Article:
Best wishes: Minnesota's Jerry Kill is expected to coach Saturday against Miami (Ohio) after suffering seizures last week during the New Mexico State game. Kill has a history of seizures, one of which led to the discovery of his kidney cancer in 2005


More Bobby Bowden on Jimbo Fisher and Florida State: "Jimbo is an excellent football coach. A lot of people forget I was the one that hired him. I've known him since he was a child. He played for my son Terry in college. Terry told me 20 years ago this kid is going to be a great coach.

"I do not feel like Oklahoma's players they're superior to Florida State's. They might be more mature.
"We've been out of that [national picture] for the last 10 years. During the '90s we were up there every year. During the 2000s, we'd gone 10 wins every year for 14 years. Then we fell to eight, went to nine, went to 10. I said, 'Oh boy, we're back.' But instead we went kind of down."


Quote of the week: Tennessee's Derek Dooley describing what it means to go into SEC play (this week against Florida). "How many scars do you have?"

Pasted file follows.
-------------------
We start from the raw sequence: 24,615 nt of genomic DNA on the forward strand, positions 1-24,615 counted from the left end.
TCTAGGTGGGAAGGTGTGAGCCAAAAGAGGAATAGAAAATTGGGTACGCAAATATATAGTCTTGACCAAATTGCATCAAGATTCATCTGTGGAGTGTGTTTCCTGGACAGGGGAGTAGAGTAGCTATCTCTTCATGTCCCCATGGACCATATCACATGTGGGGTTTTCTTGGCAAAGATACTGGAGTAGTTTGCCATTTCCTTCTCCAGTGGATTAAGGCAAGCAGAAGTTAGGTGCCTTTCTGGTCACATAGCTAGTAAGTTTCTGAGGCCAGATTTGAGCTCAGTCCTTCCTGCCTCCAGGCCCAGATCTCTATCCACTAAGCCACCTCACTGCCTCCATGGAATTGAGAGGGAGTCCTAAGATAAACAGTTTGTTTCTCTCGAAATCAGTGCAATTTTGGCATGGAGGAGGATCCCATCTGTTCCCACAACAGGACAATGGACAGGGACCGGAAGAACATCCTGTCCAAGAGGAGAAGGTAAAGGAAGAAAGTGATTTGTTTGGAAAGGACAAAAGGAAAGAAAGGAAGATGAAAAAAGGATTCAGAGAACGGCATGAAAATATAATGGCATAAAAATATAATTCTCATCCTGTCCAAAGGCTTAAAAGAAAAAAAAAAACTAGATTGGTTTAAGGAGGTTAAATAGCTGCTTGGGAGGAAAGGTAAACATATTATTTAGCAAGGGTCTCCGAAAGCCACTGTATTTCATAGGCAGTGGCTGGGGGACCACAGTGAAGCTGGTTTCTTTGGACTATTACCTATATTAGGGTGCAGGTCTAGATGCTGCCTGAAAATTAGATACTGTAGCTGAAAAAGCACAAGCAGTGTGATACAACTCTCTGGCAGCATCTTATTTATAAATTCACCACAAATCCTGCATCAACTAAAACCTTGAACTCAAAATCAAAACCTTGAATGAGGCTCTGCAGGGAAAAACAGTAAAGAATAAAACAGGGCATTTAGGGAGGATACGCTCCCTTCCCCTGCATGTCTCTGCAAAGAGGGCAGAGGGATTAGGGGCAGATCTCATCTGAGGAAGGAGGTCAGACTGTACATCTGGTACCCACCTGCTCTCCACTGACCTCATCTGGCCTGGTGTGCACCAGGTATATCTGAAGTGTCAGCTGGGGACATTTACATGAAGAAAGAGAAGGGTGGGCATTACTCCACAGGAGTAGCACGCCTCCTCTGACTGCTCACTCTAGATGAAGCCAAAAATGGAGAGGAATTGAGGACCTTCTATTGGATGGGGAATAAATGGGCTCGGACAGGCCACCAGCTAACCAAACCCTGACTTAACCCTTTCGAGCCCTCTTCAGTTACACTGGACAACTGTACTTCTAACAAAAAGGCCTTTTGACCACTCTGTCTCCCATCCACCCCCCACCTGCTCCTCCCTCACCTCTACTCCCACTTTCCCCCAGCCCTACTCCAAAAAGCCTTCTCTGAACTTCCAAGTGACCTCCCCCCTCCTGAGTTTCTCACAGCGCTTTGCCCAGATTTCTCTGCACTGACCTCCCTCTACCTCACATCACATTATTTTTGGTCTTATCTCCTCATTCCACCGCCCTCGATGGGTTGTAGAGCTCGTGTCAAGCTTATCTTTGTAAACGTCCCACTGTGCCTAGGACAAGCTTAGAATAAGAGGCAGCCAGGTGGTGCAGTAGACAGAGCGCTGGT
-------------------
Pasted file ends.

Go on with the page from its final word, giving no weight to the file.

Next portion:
Meaningless stat: Wisconsin and Georgia Tech are first and third nationally in passing efficiency this week. Russell Wilson you can kind of understand making a difference for the ground-based Badgers. But Tech starter Tevin Washington has passed only 21 times in two games. (The Jackets have thrown 26 passes overall.)

Two traditional rushing powerhouses, Georgia Tech finished first and Wisconsin was 12th in that category in 2010.


Signal-stallers: Going into Week 3 Miami, Texas, Penn State and Notre Dame all have quarterback issues. Those schools have produced a total of four Heisman-winning quarterbacks.


Noting: Georgia Tech (hosting Kansas) has five plays of at least 70 yards. No other conference has produced that many ... USC (vs. Syracuse) has outscored its opponent in the fourth quarter only twice in the last 11 games ... Didn't you used to be the Holy War? Utah and BYU meet early this year due to the Cougars' move to independence and the Utes migration to the Pac-12. Something has been lost in this rivalry with no conference implications ... Jimbo Fisher claims that Doak Campbell Stadium has the most bricks of any building in North America. Will Oklahoma be another brick in the wall?


Heisman picks going into Week 3: 1. T.Y. Hilton, FIU: 2. Denard Robinson, Michigan; 3. Robert Griffin, Baylor; 4. Kellen Moore, Boise State; 5. Tyrann Mathieu, LSU.
 
 
 
 
The views expressed in this blog are solely those of the author and do not reflect the views of CBS Sports or CBSSports.com